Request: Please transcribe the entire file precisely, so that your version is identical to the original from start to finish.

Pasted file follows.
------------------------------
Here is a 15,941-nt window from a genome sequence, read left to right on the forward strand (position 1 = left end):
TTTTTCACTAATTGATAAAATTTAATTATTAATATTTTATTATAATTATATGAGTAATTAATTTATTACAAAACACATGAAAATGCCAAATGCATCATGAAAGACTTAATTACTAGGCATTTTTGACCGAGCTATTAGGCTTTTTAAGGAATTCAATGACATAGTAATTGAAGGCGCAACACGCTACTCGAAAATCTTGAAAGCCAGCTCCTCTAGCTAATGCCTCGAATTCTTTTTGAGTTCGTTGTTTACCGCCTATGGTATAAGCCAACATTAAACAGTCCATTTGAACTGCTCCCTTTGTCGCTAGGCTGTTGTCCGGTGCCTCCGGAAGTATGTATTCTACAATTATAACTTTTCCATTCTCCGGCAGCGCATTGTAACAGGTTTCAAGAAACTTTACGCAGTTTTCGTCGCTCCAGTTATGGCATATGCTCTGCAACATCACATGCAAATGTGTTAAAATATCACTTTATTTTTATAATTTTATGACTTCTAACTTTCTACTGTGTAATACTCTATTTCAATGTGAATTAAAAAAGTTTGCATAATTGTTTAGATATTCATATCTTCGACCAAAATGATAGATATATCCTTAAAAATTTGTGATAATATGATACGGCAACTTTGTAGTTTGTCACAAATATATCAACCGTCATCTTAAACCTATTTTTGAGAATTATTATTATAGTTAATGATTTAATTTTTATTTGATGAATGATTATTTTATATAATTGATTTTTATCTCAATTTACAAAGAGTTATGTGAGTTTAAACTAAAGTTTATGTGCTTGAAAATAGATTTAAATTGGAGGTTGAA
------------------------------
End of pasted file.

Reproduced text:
Here is a 15,941-nt window from a genome sequence, read left to right on the forward strand (position 1 = left end):
TTTTTCACTAATTGATAAAATTTAATTATTAATATTTTATTATAATTATATGAGTAATTAATTTATTACAAAACACATGAAAATGCCAAATGCATCATGAAAGACTTAATTACTAGGCATTTTTGACCGAGCTATTAGGCTTTTTAAGGAATTCAATGACATAGTAATTGAAGGCGCAACACGCTACTCGAAAATCTTGAAAGCCAGCTCCTCTAGCTAATGCCTCGAATTCTTTTTGAGTTCGTTGTTTACCGCCTATGGTATAAGCCAACATTAAACAGTCCATTTGAACTGCTCCCTTTGTCGCTAGGCTGTTGTCCGGTGCCTCCGGAAGTATGTATTCTACAATTATAACTTTTCCATTCTCCGGCAGCGCATTGTAACAGGTTTCAAGAAACTTTACGCAGTTTTCGTCGCTCCAGTTATGGCATATGCTCTGCAACATCACATGCAAATGTGTTAAAATATCACTTTATTTTTATAATTTTATGACTTCTAACTTTCTACTGTGTAATACTCTATTTCAATGTGAATTAAAAAAGTTTGCATAATTGTTTAGATATTCATATCTTCGACCAAAATGATAGATATATCCTTAAAAATTTGTGATAATATGATACGGCAACTTTGTAGTTTGTCACAAATATATCAACCGTCATCTTAAACCTATTTTTGAGAATTATTATTATAGTTAATGATTTAATTTTTATTTGATGAATGATTATTTTATATAATTGATTTTTATCTCAATTTACAAAGAGTTATGTGAGTTTAAACTAAAGTTTATGTGCTTGAAAATAGATTTAAATTGGAGGTTGAA